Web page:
Clarifications regarding fines
In reaching its decision, the EDPB made a couple of key clarifications regarding the application of fines under the GDPR:
- Parent company. The EDPB stated that, “when a parent company and its subsidiary form the single undertaking that has been found liable for the infringement committed by the subsidiary, the total turnover of its component companies determines the financial capacity of the single undertaking in question.” In this case, that meant that it was the financials of Facebook, as opposed to WhatsApp, which should be taken into account in calculating the fine.
- Multiple violations. Where there have been several breaches of the GDPR, they can all be taken into account when calculating a fine; it does not have to be based solely on the gravest infringement. The EDPB said, “while the legal maximum of the fine is set by the gravest infringement with regard to Articles 83(4) and (5) GDPR, other infringements cannot be discarded but have to be taken into account when calculating the fine.”
Aside from these clarifications, the EDPB also decided that the Irish DPC should reduce the time it allowed WhatsApp to amend its practices in order to meet compliance requirements, from six months to three months.
Advice for clients
Overall, the action taken by the EDPB indicates the likelihood that companies which breach the GDPR can expect to receive larger fines, and reduced compliance deadlines, in respect of any data protection infringements.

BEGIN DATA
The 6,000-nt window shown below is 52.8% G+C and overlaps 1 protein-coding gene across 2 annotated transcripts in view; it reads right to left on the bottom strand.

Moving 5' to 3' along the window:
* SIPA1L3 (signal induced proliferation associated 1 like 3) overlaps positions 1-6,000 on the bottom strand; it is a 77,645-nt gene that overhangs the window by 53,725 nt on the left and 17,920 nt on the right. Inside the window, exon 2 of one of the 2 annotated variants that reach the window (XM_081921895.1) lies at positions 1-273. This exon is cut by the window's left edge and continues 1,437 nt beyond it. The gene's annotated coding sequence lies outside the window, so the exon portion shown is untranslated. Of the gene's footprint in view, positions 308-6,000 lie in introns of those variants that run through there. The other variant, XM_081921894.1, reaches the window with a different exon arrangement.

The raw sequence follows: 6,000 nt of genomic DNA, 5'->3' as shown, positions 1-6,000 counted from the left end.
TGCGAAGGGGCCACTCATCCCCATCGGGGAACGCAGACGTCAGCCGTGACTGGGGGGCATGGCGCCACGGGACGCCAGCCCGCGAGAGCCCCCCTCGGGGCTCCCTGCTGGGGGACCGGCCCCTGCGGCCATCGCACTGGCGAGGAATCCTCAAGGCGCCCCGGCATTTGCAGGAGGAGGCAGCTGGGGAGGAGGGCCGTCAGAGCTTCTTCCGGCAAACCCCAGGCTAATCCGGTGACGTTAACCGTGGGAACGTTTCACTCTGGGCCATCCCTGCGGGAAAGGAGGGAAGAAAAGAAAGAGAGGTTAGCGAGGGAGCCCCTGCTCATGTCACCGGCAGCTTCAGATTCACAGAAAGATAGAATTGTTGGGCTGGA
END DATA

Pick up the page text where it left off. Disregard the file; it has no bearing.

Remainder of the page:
Although post-Brexit the UK is not bound by EDPB decisions, the UK GDPR essentially reflects the EU GDPR, and the ICO will almost certainly not want to deviate too far from the Continental consensus. There is an additional risk for companies which process the data of both UK and EU citizens, that they could be pursued for any data protection breaches on two fronts, both by the ICO and the relevant EU authorities, potentially resulting in two separate fines.
Lawyers should ensure that their clients are aware of the importance of abiding by all their data protection regulations, in all the jurisdictions in which they operate.
Commenting on the decision, Will Richmond-Coggan, data protection specialist at Freeths LLP, said:
“Lawyers need to make sure their clients engage constructively with regulators at an early stage, and can show that they have taken on board any guidance given. The EDPB will be keen to impose more precedent setting sanctions where controllers give them the opportunity through repeated non-compliance.”
Pinsent Masons: WhatsApp fined €225m for GDPR transparency failings
Hunton Andrews Kurth: Irish Commissioner Fines WhatsApp €225 Million For GDPR Violations
Alex Heshmaty is technology editor for the Newsletter. He runs Legal Words, a legal copywriting agency based in the Silicon Gorge. Email email@example.com. LinkedIn alexheshmaty. With thanks to Will Richmond-Coggan, data protection specialist at Freeths LLP, for his help with this article.
Image via Wallpaper Flare.